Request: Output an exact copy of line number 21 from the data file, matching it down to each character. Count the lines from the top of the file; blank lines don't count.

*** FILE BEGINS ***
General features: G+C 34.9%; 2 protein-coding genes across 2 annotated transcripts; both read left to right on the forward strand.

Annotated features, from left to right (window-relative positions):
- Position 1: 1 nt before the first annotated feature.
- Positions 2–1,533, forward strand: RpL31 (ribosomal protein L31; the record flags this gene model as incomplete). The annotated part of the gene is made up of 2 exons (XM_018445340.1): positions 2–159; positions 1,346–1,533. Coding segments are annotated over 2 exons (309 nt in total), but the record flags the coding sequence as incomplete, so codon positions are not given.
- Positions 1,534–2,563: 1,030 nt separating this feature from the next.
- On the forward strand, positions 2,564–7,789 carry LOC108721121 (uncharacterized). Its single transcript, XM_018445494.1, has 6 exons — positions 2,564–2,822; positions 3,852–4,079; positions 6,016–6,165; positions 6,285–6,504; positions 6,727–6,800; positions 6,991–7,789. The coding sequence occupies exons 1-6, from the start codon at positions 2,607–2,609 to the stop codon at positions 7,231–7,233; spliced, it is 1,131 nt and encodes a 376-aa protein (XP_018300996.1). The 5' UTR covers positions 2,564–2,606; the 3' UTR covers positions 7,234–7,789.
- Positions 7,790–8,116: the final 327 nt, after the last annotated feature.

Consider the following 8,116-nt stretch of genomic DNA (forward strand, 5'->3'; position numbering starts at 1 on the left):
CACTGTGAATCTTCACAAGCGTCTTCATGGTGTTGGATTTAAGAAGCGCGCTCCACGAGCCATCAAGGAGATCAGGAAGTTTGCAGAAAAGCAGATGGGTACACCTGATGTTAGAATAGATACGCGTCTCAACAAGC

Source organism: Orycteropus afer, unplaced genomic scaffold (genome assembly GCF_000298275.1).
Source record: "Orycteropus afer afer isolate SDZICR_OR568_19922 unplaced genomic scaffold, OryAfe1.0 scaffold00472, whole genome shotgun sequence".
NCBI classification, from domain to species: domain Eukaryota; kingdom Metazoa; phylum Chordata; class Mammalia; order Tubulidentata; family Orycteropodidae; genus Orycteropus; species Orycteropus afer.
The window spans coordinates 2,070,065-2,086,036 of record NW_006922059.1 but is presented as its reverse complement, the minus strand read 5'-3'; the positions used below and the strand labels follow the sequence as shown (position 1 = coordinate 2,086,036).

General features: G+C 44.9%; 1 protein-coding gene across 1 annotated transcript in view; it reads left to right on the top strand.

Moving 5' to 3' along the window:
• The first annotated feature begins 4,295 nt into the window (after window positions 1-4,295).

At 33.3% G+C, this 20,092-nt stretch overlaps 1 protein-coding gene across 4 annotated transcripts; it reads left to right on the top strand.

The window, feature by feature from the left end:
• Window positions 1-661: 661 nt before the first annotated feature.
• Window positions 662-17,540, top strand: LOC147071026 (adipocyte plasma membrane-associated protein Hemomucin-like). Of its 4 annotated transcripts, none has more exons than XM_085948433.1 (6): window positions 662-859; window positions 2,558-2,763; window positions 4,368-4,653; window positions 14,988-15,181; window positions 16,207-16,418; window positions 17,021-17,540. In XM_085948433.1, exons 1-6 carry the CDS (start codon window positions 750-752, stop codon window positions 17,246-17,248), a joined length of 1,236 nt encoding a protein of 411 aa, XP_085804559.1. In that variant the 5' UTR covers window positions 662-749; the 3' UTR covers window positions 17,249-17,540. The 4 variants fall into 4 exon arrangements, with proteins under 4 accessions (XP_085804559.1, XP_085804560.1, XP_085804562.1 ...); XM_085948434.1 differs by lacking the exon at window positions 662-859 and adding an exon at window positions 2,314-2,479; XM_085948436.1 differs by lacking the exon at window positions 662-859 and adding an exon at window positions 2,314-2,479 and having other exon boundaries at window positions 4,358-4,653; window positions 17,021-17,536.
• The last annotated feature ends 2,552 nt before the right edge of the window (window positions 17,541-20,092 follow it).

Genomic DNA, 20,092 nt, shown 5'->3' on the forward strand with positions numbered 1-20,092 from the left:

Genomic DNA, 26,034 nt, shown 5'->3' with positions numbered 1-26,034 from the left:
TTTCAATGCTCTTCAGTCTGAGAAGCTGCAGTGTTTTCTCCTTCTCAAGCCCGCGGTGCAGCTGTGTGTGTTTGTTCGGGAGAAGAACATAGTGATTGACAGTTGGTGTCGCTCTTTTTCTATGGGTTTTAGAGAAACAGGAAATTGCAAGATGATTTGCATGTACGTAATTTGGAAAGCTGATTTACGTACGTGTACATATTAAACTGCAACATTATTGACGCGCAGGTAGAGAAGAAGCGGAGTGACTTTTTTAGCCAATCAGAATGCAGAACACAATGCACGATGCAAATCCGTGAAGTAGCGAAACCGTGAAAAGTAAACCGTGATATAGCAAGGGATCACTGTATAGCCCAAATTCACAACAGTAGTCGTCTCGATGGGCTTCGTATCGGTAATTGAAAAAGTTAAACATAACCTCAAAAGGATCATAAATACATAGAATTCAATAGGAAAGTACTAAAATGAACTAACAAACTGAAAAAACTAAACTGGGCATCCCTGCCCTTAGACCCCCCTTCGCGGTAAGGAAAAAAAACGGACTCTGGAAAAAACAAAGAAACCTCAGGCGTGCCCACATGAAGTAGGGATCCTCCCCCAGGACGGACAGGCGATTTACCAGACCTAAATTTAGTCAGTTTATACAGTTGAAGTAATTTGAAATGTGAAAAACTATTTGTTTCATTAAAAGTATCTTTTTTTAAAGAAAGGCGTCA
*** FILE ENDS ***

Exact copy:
• The last annotated feature ends 2,552 nt before the right edge of the window (window positions 17,541-20,092 follow it).